In this three-part series, we explore culture and its relationship to architecture.
Recently, a good friend of mine went to a retreat for business leaders at Plum Village near Bordeaux, France. Plum Village is the monastery of the Zen Buddhist master Thich Nhat Hanh. Leaders from around the world attended, from small to large companies. As you would expect at a Buddhist retreat, there was plenty of meditation, but they also worked: the ordinary daily tasks of cleaning the dishes, mopping the floors, and chopping the firewood. During unscheduled time, the presidents and CEOs discussed strategy, growth, profitability, and culture. But during the guided retreat, Thich Nhat Hanh focused on only one thing: people. Specifically the question: how do you make people feel?
Tai chi at Plum Village
On the last day of the retreat, everyone gathered in the main meditation hall to hear Thich Nhat Hanh talk. At the conclusion of his talk, he said that as business leaders we need to ask ourselves a question every morning before going to work. It is the most important and fundamental question: “are you bringing joy? or are you bringing suffering to those you work with?”
Plum Village - Monks playing with children: joyful
This is an “either/or” issue, because if you are not bringing joy, then you are bringing suffering by default. I don’t mean that every day is supposed to be blissful, but if there is an absence of joy in your culture, then there is a real problem. Because in the absence of “bringing joy,” you are creating a void within your culture. Left unattended, culture becomes susceptible to all things problematic and negative. By its very nature, culture is not natural, it is artificial. Culture is also not sustainable, permanent, or consistent. Culture is us: sensitive, constantly changing and subject to a variety of moods.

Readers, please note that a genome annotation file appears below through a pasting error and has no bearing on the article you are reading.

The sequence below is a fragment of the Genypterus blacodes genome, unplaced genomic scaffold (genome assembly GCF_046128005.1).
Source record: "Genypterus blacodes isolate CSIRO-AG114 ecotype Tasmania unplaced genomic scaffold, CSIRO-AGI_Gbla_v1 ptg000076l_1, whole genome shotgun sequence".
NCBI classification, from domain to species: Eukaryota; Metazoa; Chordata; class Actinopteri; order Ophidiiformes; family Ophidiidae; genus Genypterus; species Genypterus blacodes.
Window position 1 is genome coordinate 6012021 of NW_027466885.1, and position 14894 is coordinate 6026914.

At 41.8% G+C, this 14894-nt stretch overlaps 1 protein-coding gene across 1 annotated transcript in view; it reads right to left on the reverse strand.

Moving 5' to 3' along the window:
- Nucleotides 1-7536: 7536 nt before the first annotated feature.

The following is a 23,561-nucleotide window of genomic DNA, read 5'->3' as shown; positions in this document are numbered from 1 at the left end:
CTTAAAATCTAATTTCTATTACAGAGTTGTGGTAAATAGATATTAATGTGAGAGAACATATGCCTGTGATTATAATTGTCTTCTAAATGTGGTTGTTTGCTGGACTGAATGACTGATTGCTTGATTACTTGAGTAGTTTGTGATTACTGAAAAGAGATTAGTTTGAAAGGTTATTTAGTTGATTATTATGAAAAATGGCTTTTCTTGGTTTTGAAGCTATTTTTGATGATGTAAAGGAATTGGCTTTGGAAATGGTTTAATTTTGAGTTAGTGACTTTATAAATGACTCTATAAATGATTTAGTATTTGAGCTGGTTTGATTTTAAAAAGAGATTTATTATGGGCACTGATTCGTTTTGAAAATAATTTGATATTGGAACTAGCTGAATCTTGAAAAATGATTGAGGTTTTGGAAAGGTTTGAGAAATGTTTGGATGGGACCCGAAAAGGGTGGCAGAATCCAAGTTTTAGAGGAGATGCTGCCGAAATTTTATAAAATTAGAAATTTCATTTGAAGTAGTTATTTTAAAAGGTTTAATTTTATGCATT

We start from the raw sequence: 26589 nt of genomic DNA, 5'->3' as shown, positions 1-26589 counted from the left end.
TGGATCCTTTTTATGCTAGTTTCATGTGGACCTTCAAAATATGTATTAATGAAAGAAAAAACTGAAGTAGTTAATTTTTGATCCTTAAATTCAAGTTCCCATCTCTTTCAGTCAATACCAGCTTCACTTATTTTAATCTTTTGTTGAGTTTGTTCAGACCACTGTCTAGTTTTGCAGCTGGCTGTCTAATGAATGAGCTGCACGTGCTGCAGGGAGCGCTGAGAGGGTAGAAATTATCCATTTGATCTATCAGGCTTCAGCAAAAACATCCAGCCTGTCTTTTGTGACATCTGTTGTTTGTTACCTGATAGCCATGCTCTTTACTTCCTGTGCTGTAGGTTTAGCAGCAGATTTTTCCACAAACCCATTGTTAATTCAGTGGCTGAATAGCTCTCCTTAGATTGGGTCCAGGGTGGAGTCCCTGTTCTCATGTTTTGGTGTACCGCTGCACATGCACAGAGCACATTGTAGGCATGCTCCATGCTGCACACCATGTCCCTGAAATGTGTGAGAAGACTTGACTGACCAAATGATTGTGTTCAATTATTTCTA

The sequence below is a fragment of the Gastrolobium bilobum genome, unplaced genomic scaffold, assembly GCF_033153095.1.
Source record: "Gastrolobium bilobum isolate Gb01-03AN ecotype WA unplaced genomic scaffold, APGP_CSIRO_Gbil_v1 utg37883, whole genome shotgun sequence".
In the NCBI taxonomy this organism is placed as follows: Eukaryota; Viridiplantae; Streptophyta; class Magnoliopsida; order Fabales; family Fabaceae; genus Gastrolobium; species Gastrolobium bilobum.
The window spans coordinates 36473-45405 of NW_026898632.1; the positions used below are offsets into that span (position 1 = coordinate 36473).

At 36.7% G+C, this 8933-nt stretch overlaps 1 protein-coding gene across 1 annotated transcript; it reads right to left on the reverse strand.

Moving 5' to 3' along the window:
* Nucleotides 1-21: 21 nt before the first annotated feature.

Richard Sheridan, co-founder and CEO of Menlo Innovations, describes their joyful culture in his book, Joy, Inc. – How We Built a Workplace People Love. In it, he admits to his own hesitations on writing about “joy." He writes:
“It may sound radical, unconventional, and bordering on being a crazy business idea. However—as ridiculous as it sounds—joy is the core belief of our workplace…It’s the single shared belief of our entire team.”
Menlo Innovations: Bringing joy is their core belief
There is no easy way to measure joy, there are no metrics, pie charts or spreadsheets but we know from our experience that architecture plays a critical role in creating a culture of joy in the workplace.
We tour dozens of different offices every year, from large corporations to small "mom and pop" operations and at each place there is a distinct culture. The culture is made of a combination of elements: people (leadership and employees), organization (rules and regulations), and environment (building and interior design). As architects, we can only affect the environment, but the environment deeply affects the people and therefore the organization. These three elements of culture are inter-woven and "inter-be." A change in any part affects the whole.